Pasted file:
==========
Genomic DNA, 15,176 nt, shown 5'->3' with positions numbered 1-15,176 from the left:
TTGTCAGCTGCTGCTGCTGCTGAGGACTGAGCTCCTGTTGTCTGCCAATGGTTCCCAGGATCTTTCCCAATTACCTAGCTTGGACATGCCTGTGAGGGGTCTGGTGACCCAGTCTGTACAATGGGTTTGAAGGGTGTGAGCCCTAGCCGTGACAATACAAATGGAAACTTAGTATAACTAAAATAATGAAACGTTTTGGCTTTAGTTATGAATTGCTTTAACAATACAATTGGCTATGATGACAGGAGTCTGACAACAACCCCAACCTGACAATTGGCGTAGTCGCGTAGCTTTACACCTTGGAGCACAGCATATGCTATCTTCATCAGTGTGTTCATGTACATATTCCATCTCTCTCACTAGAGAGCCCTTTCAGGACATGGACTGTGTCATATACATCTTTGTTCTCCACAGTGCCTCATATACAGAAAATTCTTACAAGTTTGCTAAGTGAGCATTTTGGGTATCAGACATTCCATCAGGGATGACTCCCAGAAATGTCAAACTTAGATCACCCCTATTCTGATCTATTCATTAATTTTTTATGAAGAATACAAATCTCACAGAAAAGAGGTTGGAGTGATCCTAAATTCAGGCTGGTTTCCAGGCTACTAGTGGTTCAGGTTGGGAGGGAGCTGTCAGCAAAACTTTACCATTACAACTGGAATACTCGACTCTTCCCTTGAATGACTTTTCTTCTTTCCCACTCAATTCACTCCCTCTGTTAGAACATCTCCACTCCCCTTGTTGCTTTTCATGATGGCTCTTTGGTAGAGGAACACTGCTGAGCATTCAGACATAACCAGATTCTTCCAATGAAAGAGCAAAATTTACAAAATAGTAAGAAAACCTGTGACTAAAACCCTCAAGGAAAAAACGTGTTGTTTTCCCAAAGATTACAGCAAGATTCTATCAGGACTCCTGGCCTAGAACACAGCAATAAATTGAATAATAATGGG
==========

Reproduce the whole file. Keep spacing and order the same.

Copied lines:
Genomic DNA, 15,176 nt, shown 5'->3' with positions numbered 1-15,176 from the left:
TTGTCAGCTGCTGCTGCTGCTGAGGACTGAGCTCCTGTTGTCTGCCAATGGTTCCCAGGATCTTTCCCAATTACCTAGCTTGGACATGCCTGTGAGGGGTCTGGTGACCCAGTCTGTACAATGGGTTTGAAGGGTGTGAGCCCTAGCCGTGACAATACAAATGGAAACTTAGTATAACTAAAATAATGAAACGTTTTGGCTTTAGTTATGAATTGCTTTAACAATACAATTGGCTATGATGACAGGAGTCTGACAACAACCCCAACCTGACAATTGGCGTAGTCGCGTAGCTTTACACCTTGGAGCACAGCATATGCTATCTTCATCAGTGTGTTCATGTACATATTCCATCTCTCTCACTAGAGAGCCCTTTCAGGACATGGACTGTGTCATATACATCTTTGTTCTCCACAGTGCCTCATATACAGAAAATTCTTACAAGTTTGCTAAGTGAGCATTTTGGGTATCAGACATTCCATCAGGGATGACTCCCAGAAATGTCAAACTTAGATCACCCCTATTCTGATCTATTCATTAATTTTTTATGAAGAATACAAATCTCACAGAAAAGAGGTTGGAGTGATCCTAAATTCAGGCTGGTTTCCAGGCTACTAGTGGTTCAGGTTGGGAGGGAGCTGTCAGCAAAACTTTACCATTACAACTGGAATACTCGACTCTTCCCTTGAATGACTTTTCTTCTTTCCCACTCAATTCACTCCCTCTGTTAGAACATCTCCACTCCCCTTGTTGCTTTTCATGATGGCTCTTTGGTAGAGGAACACTGCTGAGCATTCAGACATAACCAGATTCTTCCAATGAAAGAGCAAAATTTACAAAATAGTAAGAAAACCTGTGACTAAAACCCTCAAGGAAAAAACGTGTTGTTTTCCCAAAGATTACAGCAAGATTCTATCAGGACTCCTGGCCTAGAACACAGCAATAAATTGAATAATAATGGG